Some of the barriers to widespread use of EPT relate to the very nature of the diseases it’s designed to treat, and the stigma attached to an STD infection. This can drive teens and young adults to avoid seeking STD testing and care in ways that would tip their parents off to their infection status through insurance records, bills or notifications of a positive test result.

Instead, Jamison says, they may seek a diagnosis or treatment at a walk-in clinic, on a free or cash basis. This means that such sites are especially important to increasing the use of EPT.

Similarly, these patients’ partners may not have insurance, or may not want to use their insurance to pay for an STD test or treatment even if they do.

A packet of EPT antibiotics given them by a partner who got tested and treated could overcome these barriers, says Jamison. So could a pre-written prescription.

More about EPT use and barriers

The drugs used to treat chlamydia and gonorrhea are often prescribed together even if the patient only tested positive for one infection. A single 1-gram dose of azithromycin (sold as Zithromax), and a single 400-milligram dose of cefixime (sold as Suprax), taken together can clear both infections. The cost of the EPT medications can vary, but even low costs can be a barrier for low-income people or teens paying out of their own pockets, Jamison notes.

Several guidelines recommend that all sexually active teens and young women be tested for chlamydia and gonorrhea every year. Some recommend testing for all women depending on sexual activity. However, not all providers screen consistently, which means infections can linger. Left untreated, they can lead to pelvic inflammatory disease and infertility and increased risk of HIV in women.

The recent increase in screening, and treatment, means more opportunities for providers to talk with patients who have STDs about the importance of getting antibiotics to their sexual partners, as well as practices such as condom use that can prevent STDs from spreading.

Jamison and his colleagues also say that besides the clinical barriers to EPT, some policy hurdles remain. Seven states and Puerto Rico lack precise laws that give clear legal status to EPT. South Carolina and Kentucky do not allow EPT under current law.

Physician and pharmacist concern about liability if an EPT recipient experiences side effects may drive a lot of the reluctance to provide EPT to their patients, even in states where the law protects them, says Jamison.

Jamison’s current research focuses on studying EPT use in federally qualified health clinics, which provide care to any patient at low or no cost, regardless of insurance status. A full list of such clinics nationwide is available at https://findahealthcenter.hrsa.gov/ .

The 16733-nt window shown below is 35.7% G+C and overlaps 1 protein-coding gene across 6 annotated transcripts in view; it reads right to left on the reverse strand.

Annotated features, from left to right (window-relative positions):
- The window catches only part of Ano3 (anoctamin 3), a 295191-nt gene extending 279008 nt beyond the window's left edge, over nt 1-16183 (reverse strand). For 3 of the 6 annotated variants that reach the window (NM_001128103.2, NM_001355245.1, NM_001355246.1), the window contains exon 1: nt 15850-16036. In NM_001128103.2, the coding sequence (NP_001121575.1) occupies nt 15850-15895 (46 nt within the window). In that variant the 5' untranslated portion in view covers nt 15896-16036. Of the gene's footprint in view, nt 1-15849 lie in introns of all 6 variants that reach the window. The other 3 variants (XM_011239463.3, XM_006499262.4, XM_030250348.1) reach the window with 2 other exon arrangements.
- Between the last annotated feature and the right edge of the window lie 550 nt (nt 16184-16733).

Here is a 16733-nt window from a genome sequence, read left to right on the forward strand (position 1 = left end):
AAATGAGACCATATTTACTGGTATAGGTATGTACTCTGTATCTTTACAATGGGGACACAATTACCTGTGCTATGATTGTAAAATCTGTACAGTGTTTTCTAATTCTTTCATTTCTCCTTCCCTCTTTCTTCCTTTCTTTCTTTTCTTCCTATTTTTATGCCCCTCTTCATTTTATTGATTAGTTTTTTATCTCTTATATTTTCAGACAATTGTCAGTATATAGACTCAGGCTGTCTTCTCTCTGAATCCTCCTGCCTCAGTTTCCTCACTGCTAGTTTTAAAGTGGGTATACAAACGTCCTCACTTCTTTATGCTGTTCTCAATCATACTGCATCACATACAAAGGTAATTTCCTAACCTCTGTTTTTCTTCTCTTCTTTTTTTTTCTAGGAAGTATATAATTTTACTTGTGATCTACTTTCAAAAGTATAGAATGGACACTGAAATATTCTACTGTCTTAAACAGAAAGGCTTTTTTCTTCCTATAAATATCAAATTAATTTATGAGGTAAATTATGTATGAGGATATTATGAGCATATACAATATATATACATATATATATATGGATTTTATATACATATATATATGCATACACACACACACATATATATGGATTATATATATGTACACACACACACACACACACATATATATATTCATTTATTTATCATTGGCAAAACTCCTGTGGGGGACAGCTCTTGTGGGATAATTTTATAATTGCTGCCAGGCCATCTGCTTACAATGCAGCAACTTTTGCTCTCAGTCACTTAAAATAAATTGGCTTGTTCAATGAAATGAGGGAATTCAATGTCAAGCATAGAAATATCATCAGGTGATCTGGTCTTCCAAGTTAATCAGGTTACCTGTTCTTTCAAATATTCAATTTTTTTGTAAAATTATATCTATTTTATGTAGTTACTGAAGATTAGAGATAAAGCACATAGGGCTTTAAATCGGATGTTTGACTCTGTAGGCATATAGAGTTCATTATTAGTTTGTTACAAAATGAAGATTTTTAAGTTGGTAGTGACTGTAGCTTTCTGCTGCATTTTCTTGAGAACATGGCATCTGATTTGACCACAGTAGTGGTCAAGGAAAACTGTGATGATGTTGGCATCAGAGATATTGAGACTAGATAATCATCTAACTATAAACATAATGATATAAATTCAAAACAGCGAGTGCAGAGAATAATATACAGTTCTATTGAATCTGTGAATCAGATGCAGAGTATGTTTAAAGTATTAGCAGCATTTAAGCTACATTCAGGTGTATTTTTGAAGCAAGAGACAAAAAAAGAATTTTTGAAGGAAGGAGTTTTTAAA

More data is still needed on the actual prescribing and use of EPT in all settings nationwide, and on the specific steps clinics could take to ensure EPT is provided or prescribed to appropriate patients. Protocols in electronic health records, for instance, that automatically suggest EPT to physicians when they tell a patient they have an STD, could assist.

“Our review and conceptual model show the barrier that we as providers, researchers and policy makers face,” says Jamison. “But it also shows the importance of coming together to figure out how to do the right thing for patients.”

In addition to Jamison, the paper’s authors are Tammy Chang, M.D., M.P.H., M.S., of U-M Family Medicine, and Okeoma Mmeje, M.D., M.P.H., of the U-M Department of Obstetrics & Gynecology. Chang and Mmeje are also members of IHPI.

BPA replacements in plastics cause reproductive problems in lab mice

Twenty years ago, researchers made the accidental discovery that the now infamous plastics ingredient known as bisphenol A or BPA had inadvertently leached out of plastic cages used to house female mice in the lab, causing a sudden increase in chromosomally abnormal eggs in the animals. Now, the same team is back to report in the journal Current Biology on September 13 that the array of alternative bisphenols now used to replace BPA in BPA-free bottles, cups, cages, and other items appear to come with similar problems for their mice.

“This paper reports a strange déjà vu experience in our laboratory,” says Patricia Hunt of Washington State University.

The new findings were uncovered much as before as the researchers again noticed a change in the data coming out of studies on control animals. Again, the researchers traced the problem to contamination from damaged cages, but the effects this time, Hunt says, were more subtle than before. That’s because not all of the cages were damaged and the source of contamination remained less certain.

However, she and her colleagues were able to determine that the mice were being exposed to replacement bisphenols. They also saw that the disturbance in the lab was causing problems in the production of both eggs and sperm.

Once they got the contamination under control, the researchers conducted additional controlled studies to test the effects of several replacement bisphenols, including a common replacement known as BPS. Those studies confirm that replacement bisphenols produce remarkably similar chromosomal abnormalities to those seen so many years earlier in studies of BPA.

Hunt notes that the initial inadvertent exposure of their animals was remarkably similar to what might happen in people using plastics in that the exposure was accidental and highly variable. Not all of the animals’ cages were damaged, and so the findings differed among animals in different cages.

She adds that — although determining the levels of human exposure is difficult — their controlled experiments were conducted using low doses of BPS and other replacement bisphenols thought to be relevant to exposure in people using BPA-free plastics.